Callum Hawkins says returning to Scotland was critical to his career

Scotland's Callum Hawkins
Scotland's Callum Hawkins finished fourth in the men's marathon at the World Championships in London in August

Scotland's Athlete of the Year Callum Hawkins admits he may have quit running if he had not returned from college in America five years ago.

The 25-year-old marathon runner spent two years at Butler University in Indianapolis before moving back home.

"If I hadn't come back to Scotland when I did, I probably wouldn't be running now," Hawkins said.

"I've had two knee operations and have been fortunate to get back, and to a higher level than before."

Hawkins admits his lifestyle in America was not conducive to elite level performance, and that moving back to Scotland provided the focus he needed.

Hawkins was named Scottish Athletics' Athlete of the Year at an awards ceremony on Saturday, having finished fourth at the world championships in London in August and set a Scottish half-marathon record.

The Kilbarchan AAC runner, who became the first male to win the award since hurdler Allan Scott was named Athlete of the Year in 2008, suffered an injury during his time in America and believes that returning to Scotland enabled him to come back stronger.

Scotland's Sammi Kinghorn
Scotland's Sammi Kinghorn was named Para Athlete of the Year on Saturday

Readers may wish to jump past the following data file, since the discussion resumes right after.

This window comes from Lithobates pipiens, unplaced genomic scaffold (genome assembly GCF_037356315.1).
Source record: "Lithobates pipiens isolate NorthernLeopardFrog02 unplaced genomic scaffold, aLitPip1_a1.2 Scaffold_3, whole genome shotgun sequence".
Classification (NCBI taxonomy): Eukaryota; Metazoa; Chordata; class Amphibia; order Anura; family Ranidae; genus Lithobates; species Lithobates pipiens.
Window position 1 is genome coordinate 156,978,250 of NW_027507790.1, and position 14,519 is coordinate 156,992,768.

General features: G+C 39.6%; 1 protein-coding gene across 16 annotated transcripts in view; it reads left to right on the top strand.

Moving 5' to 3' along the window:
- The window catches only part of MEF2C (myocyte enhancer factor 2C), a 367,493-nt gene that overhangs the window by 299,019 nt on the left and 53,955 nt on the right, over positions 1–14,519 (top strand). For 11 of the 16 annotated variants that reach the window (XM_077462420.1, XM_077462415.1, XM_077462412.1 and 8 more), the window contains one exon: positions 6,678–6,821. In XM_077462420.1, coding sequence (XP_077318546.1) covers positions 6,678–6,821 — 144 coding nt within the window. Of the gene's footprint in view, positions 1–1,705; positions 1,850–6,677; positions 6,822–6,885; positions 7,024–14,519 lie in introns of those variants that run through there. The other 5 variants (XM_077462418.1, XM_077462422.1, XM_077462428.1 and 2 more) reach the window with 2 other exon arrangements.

"I look back now on things that happened a few years (ago) and think they happened for a reason," Hawkins said.

"It was while I was at Butler University that I damaged my knee and I still don't quite know how it happened. I've an idea but it was puffy for a year-and-a-half and then, via ultrasound, we found the cartilage had been torn.

"The first surgery was in 2012 and I didn't really get back into my running until well into 2014, when I ran the Glasgow 2014 qualifying time in California. So that was two years just to get back to where I had been at.

"I probably wasn't the best behaved to be honest, when out there in America. The lessons helped make me the athlete I am today and I have no regrets.

"There are different routes you can take. You look at Chris (O'Hare) who was over there young and went right through the system. Luke Traynor isn't quite the same profile but I think he has benefited a lot from being in America, too.

"And then there's Laura (Muir), Andy (Butchart) and myself doing it more based in Scotland and in a slightly different way. Young athletes are seeing that leaving Scotland is not necessarily the best option for them. Hopefully Brits and Scots are showing we can compete at the top level globally."

Scottish wheelchair racer Sammi Kinghorn, who won two gold medals at the World Para-athletics championships in London in July, was Para Athlete of the Year, while 1500m runner Jeema Reekie was name Under-20 Athlete of the Year.

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